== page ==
Ad.SPDD exhibited less toxicity and an enhanced ability to lyse cancer cells than ZD55
The replicative ability of Ad.SPDD, ZD55, and Ad.WT in both normal and cancer cell lines was tested. Ad.SPDD replicated nearly as efficiently as ZD55 and Ad.WT in Huh-7 and Hep3B cells, but its replication was weaker in MRC-5 cells (Figure 2B, Additional file 3). In MRC-5 and Huh-7 cells, the adenovirus titer at 8 hours after infection was used as negative control, and it showed very low titer compared to the titer at 48 hours post infection (Figure 2C). A cell viability assay was performed to examine the cytotoxicity of Ad.SPDD and ZD55 on MRC-5 and Huh-7 cells. Ad.SPDD showed lower toxicity than did ZD55 on MRC-5 cells at an MOI of 50, whereas it exhibited higher cytotoxicity than ZD55 on Huh-7 cells at an MOI of 5 (Figure 2D). These results demonstrated the reduced toxicity and enhanced efficacy associated with the quadruple-regulated adenovirus Ad.SPDD compared with ZD55.
Ad.SPDD-HCCS1 specifically targeted liver cancer in vitro
Antitumor efficacy of Ad.SPDD-HCCS1 on tumor xenografts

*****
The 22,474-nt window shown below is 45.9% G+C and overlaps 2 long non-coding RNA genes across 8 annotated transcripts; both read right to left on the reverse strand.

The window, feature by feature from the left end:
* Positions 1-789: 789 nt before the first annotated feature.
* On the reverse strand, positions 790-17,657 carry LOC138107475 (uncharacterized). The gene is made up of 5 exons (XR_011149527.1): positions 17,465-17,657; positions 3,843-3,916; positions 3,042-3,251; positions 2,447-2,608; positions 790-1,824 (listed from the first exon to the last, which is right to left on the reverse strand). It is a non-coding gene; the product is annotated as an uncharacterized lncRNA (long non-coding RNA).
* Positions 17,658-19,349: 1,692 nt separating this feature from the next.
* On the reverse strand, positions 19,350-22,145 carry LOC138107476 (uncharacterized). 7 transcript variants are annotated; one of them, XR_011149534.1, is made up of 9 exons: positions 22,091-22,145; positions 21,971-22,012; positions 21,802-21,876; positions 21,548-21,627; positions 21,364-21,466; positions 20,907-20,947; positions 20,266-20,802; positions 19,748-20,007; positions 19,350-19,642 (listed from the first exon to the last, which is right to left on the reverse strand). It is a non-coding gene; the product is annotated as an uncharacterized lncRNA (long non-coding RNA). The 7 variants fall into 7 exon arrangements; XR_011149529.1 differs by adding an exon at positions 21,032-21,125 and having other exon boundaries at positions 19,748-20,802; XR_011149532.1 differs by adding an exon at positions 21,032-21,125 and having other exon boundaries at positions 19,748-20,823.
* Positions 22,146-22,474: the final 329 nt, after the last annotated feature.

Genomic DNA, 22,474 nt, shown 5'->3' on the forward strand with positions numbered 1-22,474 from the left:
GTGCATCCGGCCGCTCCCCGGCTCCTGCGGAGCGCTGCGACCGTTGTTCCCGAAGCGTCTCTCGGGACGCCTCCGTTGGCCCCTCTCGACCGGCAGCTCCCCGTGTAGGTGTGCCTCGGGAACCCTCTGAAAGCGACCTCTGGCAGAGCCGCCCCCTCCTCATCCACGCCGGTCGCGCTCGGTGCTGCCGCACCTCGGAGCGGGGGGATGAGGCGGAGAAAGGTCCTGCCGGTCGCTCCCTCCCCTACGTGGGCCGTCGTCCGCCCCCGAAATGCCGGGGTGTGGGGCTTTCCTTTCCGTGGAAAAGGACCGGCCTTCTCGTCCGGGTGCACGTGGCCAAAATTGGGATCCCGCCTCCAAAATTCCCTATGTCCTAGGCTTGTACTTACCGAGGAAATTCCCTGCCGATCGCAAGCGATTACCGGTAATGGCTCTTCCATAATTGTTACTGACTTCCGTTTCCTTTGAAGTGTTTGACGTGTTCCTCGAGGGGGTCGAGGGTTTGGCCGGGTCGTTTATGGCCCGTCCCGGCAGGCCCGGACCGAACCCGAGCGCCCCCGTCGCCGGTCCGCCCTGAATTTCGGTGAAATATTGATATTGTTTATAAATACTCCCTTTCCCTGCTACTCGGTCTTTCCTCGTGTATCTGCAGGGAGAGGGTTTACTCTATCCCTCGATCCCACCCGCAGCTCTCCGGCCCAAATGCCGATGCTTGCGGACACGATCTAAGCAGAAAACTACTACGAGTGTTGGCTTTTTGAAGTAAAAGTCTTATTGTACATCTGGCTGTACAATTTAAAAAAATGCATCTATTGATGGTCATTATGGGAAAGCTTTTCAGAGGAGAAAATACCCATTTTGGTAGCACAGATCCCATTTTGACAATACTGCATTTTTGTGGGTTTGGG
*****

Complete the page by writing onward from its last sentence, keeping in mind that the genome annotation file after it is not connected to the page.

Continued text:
To further determine whether the gene or virus can efficiently exist in the tumor tissue and induce tumor suppression, tumor sections from the Ad.SPDD-, Ad.SPDD-HCCS1- and Ad.SPDD-HCCS1HA-treated mice were stained with hematoxylin and eosin (H&E) and analyzed. As shown in Figure 4C, there were large necrotic regions in the tumor sections from Ad.SPDD-HCCS1- and Ad.SPDD-HCCS1HA-treated mice. Smaller necrotic areas were also observed in the tumor sections from Ad.SPDD-treated mice. We examined the expression of the adenovirus capsid protein hexon and HCCS1 (via an HA-tag-specific antibody) by immunohistochemical staining, and we found significant positive staining by hexon-specific antibody in the adenoviruses treated groups, but only Ad.SPDD-HCCS1HA infected tumor shows positive staining by HA tag-specific antibody (Figure 4C). Compared with the negative result in the PBS group, both the viral replication and HCCS1 expression in the tumor xenograft suggested that the efficacy of tumor suppression may have resulted from the function of both the virus and the expressed gene.